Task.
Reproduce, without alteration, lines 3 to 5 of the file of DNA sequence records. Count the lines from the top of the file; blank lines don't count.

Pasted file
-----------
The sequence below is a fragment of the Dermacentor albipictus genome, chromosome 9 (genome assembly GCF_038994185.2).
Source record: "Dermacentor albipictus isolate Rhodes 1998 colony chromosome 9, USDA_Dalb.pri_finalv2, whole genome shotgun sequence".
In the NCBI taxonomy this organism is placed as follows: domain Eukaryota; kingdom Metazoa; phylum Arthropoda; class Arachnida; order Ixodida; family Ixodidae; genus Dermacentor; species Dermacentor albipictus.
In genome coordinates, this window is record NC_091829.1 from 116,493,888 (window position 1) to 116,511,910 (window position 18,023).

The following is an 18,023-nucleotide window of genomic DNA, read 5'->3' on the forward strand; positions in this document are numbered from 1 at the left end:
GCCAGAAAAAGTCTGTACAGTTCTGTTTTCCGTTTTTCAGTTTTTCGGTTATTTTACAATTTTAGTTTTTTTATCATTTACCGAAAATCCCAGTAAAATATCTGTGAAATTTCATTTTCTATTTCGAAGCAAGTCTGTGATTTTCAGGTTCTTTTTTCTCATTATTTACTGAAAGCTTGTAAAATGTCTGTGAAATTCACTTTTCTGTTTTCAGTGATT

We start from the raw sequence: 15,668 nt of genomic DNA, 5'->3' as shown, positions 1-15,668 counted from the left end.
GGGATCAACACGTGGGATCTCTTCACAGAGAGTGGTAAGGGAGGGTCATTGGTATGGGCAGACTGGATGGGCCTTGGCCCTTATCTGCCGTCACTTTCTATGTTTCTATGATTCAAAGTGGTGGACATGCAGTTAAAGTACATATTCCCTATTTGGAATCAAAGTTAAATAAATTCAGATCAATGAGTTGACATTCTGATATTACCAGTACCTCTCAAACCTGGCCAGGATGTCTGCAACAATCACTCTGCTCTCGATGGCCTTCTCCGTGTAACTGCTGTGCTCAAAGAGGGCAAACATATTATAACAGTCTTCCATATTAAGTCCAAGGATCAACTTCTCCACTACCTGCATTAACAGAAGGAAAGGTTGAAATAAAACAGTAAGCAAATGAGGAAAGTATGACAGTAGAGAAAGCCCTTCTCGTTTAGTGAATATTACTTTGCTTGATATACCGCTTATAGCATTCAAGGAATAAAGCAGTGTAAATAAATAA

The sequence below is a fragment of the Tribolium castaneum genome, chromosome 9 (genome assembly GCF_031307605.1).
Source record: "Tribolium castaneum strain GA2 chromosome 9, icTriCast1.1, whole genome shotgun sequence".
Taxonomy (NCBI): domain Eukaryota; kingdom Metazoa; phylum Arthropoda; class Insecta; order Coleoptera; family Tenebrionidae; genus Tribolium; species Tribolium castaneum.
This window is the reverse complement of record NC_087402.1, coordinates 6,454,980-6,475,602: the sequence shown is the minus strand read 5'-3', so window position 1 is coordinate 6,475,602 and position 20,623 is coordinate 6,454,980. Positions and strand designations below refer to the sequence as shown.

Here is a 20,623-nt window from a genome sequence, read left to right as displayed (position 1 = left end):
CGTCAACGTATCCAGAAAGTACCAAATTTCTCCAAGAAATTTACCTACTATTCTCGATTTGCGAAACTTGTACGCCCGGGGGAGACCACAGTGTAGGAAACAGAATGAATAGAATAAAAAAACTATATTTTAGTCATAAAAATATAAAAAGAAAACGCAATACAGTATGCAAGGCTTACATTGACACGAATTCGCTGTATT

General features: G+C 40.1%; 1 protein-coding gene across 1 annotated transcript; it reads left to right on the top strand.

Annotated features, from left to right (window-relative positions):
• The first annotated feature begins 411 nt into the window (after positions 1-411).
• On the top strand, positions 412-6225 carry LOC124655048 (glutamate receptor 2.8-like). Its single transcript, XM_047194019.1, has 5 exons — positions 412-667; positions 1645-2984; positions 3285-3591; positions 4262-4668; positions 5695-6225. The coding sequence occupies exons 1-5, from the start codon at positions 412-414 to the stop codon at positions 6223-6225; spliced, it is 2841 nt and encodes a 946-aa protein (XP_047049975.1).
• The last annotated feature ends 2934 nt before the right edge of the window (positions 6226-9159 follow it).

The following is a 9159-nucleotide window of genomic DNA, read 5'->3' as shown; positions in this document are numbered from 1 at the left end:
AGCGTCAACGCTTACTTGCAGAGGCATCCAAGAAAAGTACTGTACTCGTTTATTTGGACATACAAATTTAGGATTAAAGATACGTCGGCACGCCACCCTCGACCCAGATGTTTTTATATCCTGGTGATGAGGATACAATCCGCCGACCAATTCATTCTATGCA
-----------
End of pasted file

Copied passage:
In the NCBI taxonomy this organism is placed as follows: domain Eukaryota; kingdom Metazoa; phylum Arthropoda; class Arachnida; order Ixodida; family Ixodidae; genus Dermacentor; species Dermacentor albipictus.
In genome coordinates, this window is record NC_091829.1 from 116,493,888 (window position 1) to 116,511,910 (window position 18,023).

The following is an 18,023-nucleotide window of genomic DNA, read 5'->3' on the forward strand; positions in this document are numbered from 1 at the left end: